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An article reports on an exploratory inquiry into the beliefs and perspectives that shape business executives as an occupational culture. The findings and theory were derived from the analysis of components of subject-generated stories of work place experiences. Data were collected from chief executive officers of their direct reports in the Fortune 500 companies. The results suggest that top executives informally influence work assumptions and education of their own profession. Results additionally indicate that executive managers constitute an action-oriented, somewhat insular, and highly influential cultural entity. They control subtly by creating organizational templates that promote assertion, risk-taking, creativity, flexibility, financial acumen and team play to operationalize their organizational visions. It is argued that students of management need to understand executive's values, biases, and expectations in order to succeed in managerial roles. Additional implications for management education are discussed.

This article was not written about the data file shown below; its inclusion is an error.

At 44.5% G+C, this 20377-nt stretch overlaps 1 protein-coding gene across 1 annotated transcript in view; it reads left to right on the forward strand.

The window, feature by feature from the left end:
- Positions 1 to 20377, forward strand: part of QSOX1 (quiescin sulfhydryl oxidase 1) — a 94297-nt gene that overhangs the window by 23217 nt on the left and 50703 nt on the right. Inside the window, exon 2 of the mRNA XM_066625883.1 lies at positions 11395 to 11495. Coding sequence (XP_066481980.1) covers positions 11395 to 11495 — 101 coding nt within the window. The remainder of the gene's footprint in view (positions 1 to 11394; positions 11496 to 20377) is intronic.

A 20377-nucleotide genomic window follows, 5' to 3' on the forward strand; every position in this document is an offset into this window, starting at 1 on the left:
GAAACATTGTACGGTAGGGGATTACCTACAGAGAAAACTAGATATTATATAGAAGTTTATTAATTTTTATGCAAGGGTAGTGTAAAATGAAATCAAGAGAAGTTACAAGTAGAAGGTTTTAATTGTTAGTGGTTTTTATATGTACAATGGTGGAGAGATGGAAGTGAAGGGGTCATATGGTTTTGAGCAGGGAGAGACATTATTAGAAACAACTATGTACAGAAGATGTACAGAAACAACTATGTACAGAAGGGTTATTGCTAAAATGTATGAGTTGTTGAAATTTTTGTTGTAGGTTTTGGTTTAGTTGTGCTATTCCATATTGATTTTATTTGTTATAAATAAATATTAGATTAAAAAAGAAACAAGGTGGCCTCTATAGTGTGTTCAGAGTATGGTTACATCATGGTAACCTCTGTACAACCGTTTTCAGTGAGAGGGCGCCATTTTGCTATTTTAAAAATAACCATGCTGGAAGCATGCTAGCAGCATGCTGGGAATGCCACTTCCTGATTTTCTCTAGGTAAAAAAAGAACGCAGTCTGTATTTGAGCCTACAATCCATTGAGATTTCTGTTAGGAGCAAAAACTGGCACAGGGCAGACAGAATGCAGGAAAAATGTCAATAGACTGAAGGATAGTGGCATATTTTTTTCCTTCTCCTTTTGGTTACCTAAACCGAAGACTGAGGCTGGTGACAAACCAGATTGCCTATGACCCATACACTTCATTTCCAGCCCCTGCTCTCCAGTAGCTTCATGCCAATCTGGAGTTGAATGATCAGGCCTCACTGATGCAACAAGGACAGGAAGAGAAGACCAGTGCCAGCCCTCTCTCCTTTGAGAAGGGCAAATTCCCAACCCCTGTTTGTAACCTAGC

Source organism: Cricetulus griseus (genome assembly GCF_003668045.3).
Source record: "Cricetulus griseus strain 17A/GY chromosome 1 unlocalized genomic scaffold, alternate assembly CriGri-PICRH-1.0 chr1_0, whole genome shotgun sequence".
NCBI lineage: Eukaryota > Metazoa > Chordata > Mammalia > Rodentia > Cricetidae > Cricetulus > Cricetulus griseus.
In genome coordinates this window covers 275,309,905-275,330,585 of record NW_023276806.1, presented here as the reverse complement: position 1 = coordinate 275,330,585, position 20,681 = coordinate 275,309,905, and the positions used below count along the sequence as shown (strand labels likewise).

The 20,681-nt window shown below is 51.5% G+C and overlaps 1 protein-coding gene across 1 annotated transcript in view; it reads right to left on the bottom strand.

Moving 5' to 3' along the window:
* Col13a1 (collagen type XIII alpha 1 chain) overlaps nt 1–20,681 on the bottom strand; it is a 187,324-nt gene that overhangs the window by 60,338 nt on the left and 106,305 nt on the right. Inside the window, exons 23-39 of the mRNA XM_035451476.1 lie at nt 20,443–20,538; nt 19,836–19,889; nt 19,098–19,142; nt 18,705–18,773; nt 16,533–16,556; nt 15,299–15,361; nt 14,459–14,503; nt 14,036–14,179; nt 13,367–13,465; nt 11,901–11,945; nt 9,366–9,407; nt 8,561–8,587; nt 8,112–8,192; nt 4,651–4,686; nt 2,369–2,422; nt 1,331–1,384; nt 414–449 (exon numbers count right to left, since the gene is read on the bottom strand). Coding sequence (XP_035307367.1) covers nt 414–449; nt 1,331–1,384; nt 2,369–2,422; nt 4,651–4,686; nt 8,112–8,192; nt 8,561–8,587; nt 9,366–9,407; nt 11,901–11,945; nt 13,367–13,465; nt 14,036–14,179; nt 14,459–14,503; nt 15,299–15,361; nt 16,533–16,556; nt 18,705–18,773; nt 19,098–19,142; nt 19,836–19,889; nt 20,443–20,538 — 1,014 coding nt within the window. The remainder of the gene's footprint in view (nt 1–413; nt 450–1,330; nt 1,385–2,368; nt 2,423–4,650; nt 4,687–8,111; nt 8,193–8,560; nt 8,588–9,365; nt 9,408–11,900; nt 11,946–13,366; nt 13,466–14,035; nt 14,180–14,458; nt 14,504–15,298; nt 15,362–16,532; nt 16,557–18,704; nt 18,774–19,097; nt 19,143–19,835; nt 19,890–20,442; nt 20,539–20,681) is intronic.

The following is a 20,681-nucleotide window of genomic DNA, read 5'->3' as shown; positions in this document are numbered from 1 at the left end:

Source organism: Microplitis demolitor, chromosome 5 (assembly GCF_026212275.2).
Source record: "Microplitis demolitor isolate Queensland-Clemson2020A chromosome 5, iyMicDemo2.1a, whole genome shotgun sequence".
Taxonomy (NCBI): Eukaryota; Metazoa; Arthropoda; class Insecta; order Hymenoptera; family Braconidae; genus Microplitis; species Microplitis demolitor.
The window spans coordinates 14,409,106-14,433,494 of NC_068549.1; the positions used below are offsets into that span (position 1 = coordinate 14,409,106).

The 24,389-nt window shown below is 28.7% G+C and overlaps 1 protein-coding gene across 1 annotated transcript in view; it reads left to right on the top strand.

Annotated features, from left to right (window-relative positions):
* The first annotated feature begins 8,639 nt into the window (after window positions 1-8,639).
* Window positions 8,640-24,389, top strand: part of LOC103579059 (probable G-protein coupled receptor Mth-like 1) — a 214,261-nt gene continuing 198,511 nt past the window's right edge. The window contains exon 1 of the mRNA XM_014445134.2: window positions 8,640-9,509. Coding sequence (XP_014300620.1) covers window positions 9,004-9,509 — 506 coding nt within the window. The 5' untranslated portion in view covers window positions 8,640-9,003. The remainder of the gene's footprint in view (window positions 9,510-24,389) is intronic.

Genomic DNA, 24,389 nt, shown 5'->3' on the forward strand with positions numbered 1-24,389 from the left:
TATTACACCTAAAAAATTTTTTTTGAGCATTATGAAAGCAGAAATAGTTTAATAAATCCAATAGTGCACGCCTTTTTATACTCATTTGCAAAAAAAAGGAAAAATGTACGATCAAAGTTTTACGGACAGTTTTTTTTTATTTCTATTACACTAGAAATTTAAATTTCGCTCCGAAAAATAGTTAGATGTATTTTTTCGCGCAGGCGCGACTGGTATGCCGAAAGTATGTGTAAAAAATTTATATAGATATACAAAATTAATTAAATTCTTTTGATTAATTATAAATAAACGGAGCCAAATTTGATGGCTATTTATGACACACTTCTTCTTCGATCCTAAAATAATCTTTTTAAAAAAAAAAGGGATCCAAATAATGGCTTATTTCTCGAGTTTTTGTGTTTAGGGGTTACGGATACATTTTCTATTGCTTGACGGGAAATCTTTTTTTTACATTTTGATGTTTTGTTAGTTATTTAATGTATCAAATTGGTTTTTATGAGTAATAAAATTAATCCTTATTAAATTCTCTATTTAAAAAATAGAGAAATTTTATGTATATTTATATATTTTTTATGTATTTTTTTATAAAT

This article was originally published in the Journal of Applied Management Studies. Copyright © 1997 Taylor & Francis.